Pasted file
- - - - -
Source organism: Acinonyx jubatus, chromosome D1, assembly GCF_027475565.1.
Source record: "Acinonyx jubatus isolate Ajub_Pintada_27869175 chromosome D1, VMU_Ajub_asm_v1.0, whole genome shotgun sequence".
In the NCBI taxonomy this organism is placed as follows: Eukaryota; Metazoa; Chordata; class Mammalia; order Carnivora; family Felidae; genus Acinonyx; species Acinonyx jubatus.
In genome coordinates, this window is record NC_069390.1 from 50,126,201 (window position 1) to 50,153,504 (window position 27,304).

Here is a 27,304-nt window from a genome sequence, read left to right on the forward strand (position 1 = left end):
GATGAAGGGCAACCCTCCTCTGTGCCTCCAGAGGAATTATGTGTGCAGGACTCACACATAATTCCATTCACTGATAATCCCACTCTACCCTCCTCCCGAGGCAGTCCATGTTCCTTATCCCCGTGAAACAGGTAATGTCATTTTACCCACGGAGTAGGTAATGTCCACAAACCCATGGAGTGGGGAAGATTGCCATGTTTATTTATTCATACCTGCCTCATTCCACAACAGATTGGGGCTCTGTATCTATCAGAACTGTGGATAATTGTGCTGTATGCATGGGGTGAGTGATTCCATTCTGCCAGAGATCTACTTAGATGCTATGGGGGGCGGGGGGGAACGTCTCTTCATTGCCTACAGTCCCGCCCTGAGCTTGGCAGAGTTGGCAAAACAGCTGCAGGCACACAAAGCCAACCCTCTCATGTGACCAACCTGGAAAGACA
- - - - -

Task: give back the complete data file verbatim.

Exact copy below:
Source organism: Acinonyx jubatus, chromosome D1, assembly GCF_027475565.1.
Source record: "Acinonyx jubatus isolate Ajub_Pintada_27869175 chromosome D1, VMU_Ajub_asm_v1.0, whole genome shotgun sequence".
In the NCBI taxonomy this organism is placed as follows: Eukaryota; Metazoa; Chordata; class Mammalia; order Carnivora; family Felidae; genus Acinonyx; species Acinonyx jubatus.
In genome coordinates, this window is record NC_069390.1 from 50,126,201 (window position 1) to 50,153,504 (window position 27,304).

Here is a 27,304-nt window from a genome sequence, read left to right on the forward strand (position 1 = left end):
GATGAAGGGCAACCCTCCTCTGTGCCTCCAGAGGAATTATGTGTGCAGGACTCACACATAATTCCATTCACTGATAATCCCACTCTACCCTCCTCCCGAGGCAGTCCATGTTCCTTATCCCCGTGAAACAGGTAATGTCATTTTACCCACGGAGTAGGTAATGTCCACAAACCCATGGAGTGGGGAAGATTGCCATGTTTATTTATTCATACCTGCCTCATTCCACAACAGATTGGGGCTCTGTATCTATCAGAACTGTGGATAATTGTGCTGTATGCATGGGGTGAGTGATTCCATTCTGCCAGAGATCTACTTAGATGCTATGGGGGGCGGGGGGGAACGTCTCTTCATTGCCTACAGTCCCGCCCTGAGCTTGGCAGAGTTGGCAAAACAGCTGCAGGCACACAAAGCCAACCCTCTCATGTGACCAACCTGGAAAGACA